Forum: Ruby on Rails Observers or callbacks?

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tekwiz (Guest)
on 2009-03-21 01:12
(Received via mailing list)
Why use an Observer for a single model rather than using a callback in
the ActiveRecord object?  They seem like they work identically.  Is
there a difference I'm missing?

For example, these seem like they would do the same thing:

  class User < ActiveRecord::Base
    after_create :send_welcome

    protected
      def send_welcome
        UserMailer.send_welcome(self)
      end
  end

  class UserObserver < ActiveRecord::Observer
    def after_create(user)
      UserMailer.send_welcome(user)
    end
  end

-- TW
Elias O. (Guest)
on 2009-03-21 03:16
(Received via mailing list)
Hi tekwiz,

This is excerpt is from Agile Web D. with Rails:

Callbacks are a fine technique, but they can sometimes result in a
model class
taking on responsibilities that aren’t really related to the nature of
the model.
For example, on page 385 we created a callback that generated a log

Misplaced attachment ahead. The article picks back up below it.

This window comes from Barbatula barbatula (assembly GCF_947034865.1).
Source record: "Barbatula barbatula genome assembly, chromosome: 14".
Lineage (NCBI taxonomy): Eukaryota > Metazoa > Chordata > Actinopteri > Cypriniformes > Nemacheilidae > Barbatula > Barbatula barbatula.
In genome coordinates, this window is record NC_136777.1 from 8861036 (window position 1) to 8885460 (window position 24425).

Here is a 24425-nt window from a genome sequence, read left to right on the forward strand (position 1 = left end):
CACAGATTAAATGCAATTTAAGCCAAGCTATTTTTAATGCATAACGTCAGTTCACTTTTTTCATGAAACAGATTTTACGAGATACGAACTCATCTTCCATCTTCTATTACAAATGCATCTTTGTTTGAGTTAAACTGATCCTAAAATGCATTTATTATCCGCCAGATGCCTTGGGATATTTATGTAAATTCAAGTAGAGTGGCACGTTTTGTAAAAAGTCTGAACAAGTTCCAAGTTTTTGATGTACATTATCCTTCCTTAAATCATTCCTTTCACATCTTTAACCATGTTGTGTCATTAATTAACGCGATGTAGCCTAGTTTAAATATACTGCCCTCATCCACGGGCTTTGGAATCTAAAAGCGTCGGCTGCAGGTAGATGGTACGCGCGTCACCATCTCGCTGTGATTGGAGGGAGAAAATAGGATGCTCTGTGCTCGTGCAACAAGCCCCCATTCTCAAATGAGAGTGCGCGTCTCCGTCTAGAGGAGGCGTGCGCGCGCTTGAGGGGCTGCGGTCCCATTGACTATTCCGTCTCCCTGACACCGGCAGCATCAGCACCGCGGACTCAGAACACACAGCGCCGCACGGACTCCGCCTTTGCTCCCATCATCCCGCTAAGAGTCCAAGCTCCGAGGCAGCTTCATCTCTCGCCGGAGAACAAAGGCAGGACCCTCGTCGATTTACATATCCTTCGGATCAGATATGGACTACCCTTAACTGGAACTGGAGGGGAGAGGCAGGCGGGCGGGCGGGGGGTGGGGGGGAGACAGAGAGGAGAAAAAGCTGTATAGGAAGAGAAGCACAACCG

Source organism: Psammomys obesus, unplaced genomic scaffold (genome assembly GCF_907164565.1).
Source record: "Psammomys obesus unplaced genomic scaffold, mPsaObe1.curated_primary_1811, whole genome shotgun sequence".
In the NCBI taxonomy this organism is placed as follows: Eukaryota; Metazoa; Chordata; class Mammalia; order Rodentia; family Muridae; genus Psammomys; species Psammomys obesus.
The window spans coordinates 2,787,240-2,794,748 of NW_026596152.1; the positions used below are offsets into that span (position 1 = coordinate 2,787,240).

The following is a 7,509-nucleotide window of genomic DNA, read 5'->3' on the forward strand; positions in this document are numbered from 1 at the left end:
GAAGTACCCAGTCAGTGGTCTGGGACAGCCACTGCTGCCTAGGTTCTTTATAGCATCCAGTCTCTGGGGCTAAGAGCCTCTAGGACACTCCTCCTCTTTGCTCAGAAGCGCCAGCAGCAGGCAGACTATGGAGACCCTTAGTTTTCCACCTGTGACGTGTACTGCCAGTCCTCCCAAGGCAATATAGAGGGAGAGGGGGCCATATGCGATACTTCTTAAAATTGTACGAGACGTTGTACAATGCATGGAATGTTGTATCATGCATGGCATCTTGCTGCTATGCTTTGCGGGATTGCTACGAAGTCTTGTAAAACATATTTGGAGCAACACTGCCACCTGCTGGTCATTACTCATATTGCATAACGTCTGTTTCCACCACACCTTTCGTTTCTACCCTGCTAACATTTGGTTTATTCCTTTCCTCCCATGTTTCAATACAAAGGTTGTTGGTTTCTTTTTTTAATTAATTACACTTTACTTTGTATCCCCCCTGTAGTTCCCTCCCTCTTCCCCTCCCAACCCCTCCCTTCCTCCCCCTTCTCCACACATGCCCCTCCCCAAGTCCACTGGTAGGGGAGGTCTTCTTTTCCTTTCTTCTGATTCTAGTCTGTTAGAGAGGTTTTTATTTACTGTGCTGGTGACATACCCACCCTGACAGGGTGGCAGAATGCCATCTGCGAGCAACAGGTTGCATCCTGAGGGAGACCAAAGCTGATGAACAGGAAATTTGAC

message
when an order was created. That functionality isn’t really part of the
basic
Order class—we put it there because that’s where the callback
executed.
Active Record observers overcome that limitation. An observer
transparently
links itself into a model class, registering itself for callbacks as
if it were part
of the model but without requiring any changes in the model itself.
tekwiz (Guest)
on 2009-03-21 03:53
(Received via mailing list)
Thanks elioncho! I understand that it is a best practice to separate
certain functionality out of models into observers.

I guess I should clarify my question... Is there any _technical_
reason to use observers instead of callbacks or visa versa.

-- TW
Zubin H. (Guest)
on 2009-05-08 05:51
(Received via mailing list)
I'd really like to know the answer to that too!
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